Every once in awhile in the Marvel Universe, you'll find two super heroes so similar they'll become the best of friends, but more often than not, opposites attract; whether it's flash playboy Iron Man bonding with old-fashioned gent Captain America or the teen idol Human Torch enjoying the company of the perpetually down-on-his-luck Spider-Man, heroes who have nothing in common tend to gravitate to one another.
To recognize the diversity of friendships across the Marvel pantheon celebrated in series like X-MEN/SPIDER-MAN and WOLVERINE AND POWER PACK—both on sale now—Marvel.com asked various editors and creators for their favorite odd couples.
It's Friday, so kick back, relax and enjoy.
MARK WAID (writer of AMAZING SPIDER-MAN):
favorite Marvel odd couple from times past was Iron Man and Man-Thing from the pages of the 1976 IRON MAN ANNUAL. One is one of the smartest, most articulate heroes in the Marvel pantheon, the paragon of technological advancement—and the other is Man-Thing. What a pair. Good Steve Gerber story, too!
BRIAN REED (writer of MS. MARVEL):
I'd like to see the MAX Nick Fury wander into the Marvel Adventures Spider-Man's world. I think you'd have something truly special there. Get Garth Ennis on the phone.
KEVIN GREVIOUX (writer of ADAM: LEGEND OF THE BLUE MARVEL):
The most unlikely team-up in my opinion was Power Man and Iron Fist. If there were ever two characters that absolutely had nothing in common, it was those two. A super-tough black guy from the New York ghetto and a rich white kid martial artist from a
mythical city. The thing is, they actually made a great team. And the book was one of my all-time favorites.
WELLINTON ALVES (artist of NOVA):
I would love to see another story with Wolverine and Spider-Man. I've always enjoyed their team-ups from back when I was a kid, so I'd like to see them together again.
MICHAEL HORWITZ (Marvel assistant editor):
Dazzler fought just about everyone in her series: the Absorbing Man, the Enchantress, fake lashes stuck in her eyes.
But in my
dream team-up, Alison Blaire will face the two greatest threats she ever encountered in one bloody free for all of pulled hair. Yes, I'm talking about the day the Racine Ramjets, the all-female roller derby team from DAZZLER #35, and
the Grapplers, the all-female super powered pro wrestling hit-squad from DAZZLER #13, join forces to kick some disco-diva ass. Not even the Infinity Gauntlet could save the scrawny sonic light inducer from the combined might of Poundcakes, Screaming Mimi, Vavavoom, Sushi, Butterball, Beefee, Tex, Gazelle, Rosie, and Shades. There's gonna be a whole lot of skating, a mess ton of stereotypes, just a few Ramjet Whammies—and in my heart of hearts it'll all be drawn by the great Frank Springer with an oddly arty Bill Sienkiewicz cover.
CHRISTOS GAGE (co-writer of AVENGERS: THE INITIATIVE):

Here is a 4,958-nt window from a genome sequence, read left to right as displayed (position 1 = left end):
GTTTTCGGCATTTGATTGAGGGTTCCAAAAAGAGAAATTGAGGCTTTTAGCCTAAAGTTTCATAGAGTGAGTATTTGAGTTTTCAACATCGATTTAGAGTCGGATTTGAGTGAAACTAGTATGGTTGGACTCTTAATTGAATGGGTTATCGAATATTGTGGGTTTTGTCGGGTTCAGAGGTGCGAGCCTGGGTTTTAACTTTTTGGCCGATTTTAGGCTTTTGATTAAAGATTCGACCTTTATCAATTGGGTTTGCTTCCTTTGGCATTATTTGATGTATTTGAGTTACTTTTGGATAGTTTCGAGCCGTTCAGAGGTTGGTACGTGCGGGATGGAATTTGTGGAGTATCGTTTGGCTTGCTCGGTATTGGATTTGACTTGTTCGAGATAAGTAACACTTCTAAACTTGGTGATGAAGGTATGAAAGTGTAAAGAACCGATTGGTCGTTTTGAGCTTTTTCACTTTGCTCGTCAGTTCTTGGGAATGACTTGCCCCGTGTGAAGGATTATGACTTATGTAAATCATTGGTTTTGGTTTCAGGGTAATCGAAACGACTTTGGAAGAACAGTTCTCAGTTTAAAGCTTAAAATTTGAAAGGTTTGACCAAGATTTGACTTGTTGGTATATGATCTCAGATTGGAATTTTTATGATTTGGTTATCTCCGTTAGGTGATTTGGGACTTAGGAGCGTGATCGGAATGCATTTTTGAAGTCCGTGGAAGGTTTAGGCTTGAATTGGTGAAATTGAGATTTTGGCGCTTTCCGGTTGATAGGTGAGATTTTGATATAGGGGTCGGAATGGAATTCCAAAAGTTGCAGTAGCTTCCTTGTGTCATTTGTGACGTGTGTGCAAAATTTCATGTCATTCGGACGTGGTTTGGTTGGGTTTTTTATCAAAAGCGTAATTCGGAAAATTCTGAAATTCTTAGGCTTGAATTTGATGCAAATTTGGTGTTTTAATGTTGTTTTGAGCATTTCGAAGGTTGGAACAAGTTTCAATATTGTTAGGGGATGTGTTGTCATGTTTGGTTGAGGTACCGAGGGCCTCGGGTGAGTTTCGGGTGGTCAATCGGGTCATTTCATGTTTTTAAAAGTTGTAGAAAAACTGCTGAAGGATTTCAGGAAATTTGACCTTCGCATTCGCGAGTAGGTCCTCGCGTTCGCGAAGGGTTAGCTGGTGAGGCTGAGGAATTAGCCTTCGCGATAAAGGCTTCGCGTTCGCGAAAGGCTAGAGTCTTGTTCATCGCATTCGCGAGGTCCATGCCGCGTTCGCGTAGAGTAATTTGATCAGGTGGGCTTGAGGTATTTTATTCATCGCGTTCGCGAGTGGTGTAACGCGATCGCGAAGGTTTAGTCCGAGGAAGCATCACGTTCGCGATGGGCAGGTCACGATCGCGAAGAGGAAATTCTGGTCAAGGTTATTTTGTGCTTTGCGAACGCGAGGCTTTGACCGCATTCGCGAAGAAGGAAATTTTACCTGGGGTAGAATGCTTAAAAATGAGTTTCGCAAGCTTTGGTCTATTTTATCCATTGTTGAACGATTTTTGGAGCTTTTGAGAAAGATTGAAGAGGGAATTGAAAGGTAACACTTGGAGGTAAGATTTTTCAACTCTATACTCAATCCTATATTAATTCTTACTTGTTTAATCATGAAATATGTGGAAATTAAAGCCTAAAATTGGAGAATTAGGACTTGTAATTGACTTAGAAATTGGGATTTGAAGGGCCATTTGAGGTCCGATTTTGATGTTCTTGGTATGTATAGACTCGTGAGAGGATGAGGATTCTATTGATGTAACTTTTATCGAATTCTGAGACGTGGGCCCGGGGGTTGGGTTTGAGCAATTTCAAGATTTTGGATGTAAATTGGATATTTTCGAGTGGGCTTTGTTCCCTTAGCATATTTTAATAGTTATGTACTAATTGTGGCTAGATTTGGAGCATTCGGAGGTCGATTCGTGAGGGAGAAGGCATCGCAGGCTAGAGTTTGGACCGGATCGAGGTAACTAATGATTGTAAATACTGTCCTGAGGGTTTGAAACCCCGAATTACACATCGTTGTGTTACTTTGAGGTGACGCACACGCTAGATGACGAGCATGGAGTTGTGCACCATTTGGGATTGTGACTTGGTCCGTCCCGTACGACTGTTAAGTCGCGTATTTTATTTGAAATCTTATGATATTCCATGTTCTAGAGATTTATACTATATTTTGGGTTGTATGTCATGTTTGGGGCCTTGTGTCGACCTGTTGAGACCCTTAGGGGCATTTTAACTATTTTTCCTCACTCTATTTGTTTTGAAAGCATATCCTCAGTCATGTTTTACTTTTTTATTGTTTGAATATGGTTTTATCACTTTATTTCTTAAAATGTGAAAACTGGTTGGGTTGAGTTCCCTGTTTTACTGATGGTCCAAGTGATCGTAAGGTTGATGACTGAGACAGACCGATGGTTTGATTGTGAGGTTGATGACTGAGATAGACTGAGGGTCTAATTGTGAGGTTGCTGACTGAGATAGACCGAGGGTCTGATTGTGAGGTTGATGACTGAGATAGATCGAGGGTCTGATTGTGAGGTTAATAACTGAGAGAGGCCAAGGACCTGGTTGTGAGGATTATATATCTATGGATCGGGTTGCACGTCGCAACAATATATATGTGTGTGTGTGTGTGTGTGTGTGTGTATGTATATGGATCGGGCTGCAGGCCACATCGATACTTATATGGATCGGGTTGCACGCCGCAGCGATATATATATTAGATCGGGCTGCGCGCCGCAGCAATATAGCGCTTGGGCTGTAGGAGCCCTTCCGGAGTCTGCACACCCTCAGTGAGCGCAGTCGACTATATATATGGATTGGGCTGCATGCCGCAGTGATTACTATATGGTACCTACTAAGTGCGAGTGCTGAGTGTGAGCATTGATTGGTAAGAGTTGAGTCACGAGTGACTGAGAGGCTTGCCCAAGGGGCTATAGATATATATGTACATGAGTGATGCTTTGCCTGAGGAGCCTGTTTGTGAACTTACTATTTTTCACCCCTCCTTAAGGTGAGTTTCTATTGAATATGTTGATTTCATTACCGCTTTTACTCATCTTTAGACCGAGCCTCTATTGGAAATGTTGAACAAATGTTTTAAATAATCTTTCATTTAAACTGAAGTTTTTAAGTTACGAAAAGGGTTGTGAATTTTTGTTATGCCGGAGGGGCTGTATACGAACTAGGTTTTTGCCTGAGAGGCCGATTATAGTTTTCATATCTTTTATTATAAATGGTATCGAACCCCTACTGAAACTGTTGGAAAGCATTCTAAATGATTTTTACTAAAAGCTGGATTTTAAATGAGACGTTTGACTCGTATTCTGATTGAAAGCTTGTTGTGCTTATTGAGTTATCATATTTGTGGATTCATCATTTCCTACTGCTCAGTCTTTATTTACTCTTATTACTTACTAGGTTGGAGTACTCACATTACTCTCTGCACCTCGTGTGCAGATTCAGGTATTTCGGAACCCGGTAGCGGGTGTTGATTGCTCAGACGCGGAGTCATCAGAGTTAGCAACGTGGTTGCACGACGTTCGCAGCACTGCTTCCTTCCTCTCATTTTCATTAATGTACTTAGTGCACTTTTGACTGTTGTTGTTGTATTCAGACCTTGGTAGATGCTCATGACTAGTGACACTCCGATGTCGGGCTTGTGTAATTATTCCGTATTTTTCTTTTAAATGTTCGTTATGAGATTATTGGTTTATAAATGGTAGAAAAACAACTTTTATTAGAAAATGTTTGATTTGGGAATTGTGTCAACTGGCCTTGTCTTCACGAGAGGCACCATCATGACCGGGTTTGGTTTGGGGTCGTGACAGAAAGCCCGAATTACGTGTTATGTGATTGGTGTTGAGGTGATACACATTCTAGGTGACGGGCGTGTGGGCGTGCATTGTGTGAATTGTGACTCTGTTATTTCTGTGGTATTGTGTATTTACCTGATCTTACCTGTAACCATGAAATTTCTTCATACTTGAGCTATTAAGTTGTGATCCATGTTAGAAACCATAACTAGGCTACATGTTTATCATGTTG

Power Man and Iron Fist. A streetwise black guy with steel-hard skin and a white kung-fu master from a hidden city in the Himalayas. It makes no sense...but it works!
NICK LOWE (Marvel editor):
like to have a team-up with Molly from RUNAWAYS and Wolverine.
STEVE WACKER (Marvel editor):
My favorite Marvel odd couple is the Thing and Alicia Masters. Believe me, I empathize with being so ugly that only a blind girl could love ya.
TOM BREVOORT (Marvel Executive Editor):
There's really only one legitimate answer to this question. They were both products of the fads of the 70's. One was a street-smart steel-strong hustler who earned his daily bread being a hero for hire. The other, an affluent kung-fu kid who'd been raised in a mystical city and taught to be a living weapon. They had nothing in common, and there was no great reason to believe that combining their failing series would result in anything more than a temporary stay of execution. And yet, somehow, POWER MAN AND IRON FIST worked, and both characters became more interesting because of it.
TONY ISABELLA (former writer of THE CHAMPIONS):
One of the great strengths of the Marvel Universe has been the interactions between characters of widely diverse backgrounds and styles. Spider-Man and Doctor Strange leap to mind, as do Power Man and Iron Fist. But my favorite was the odd couple that never was...at least as I envisioned it.
My original pitch for THE CHAMPIONS was as a vehicle for Iceman and the Angel. Two young heroes on the road, helping people, chasing women, and driving each other a little crazy. A mix of "Route 66" with Neil Simon's "The Odd Couple." I thought the combination of a really rich guy with a middle-class guy would have been a fun book to write. Alas, the editors saw it differently and, the next thing I knew, I had those two teaming with a former KGB agent, a Greek god, and a demon-possessed biker—which, thinking about it, was a pretty odd team-up in its own right.
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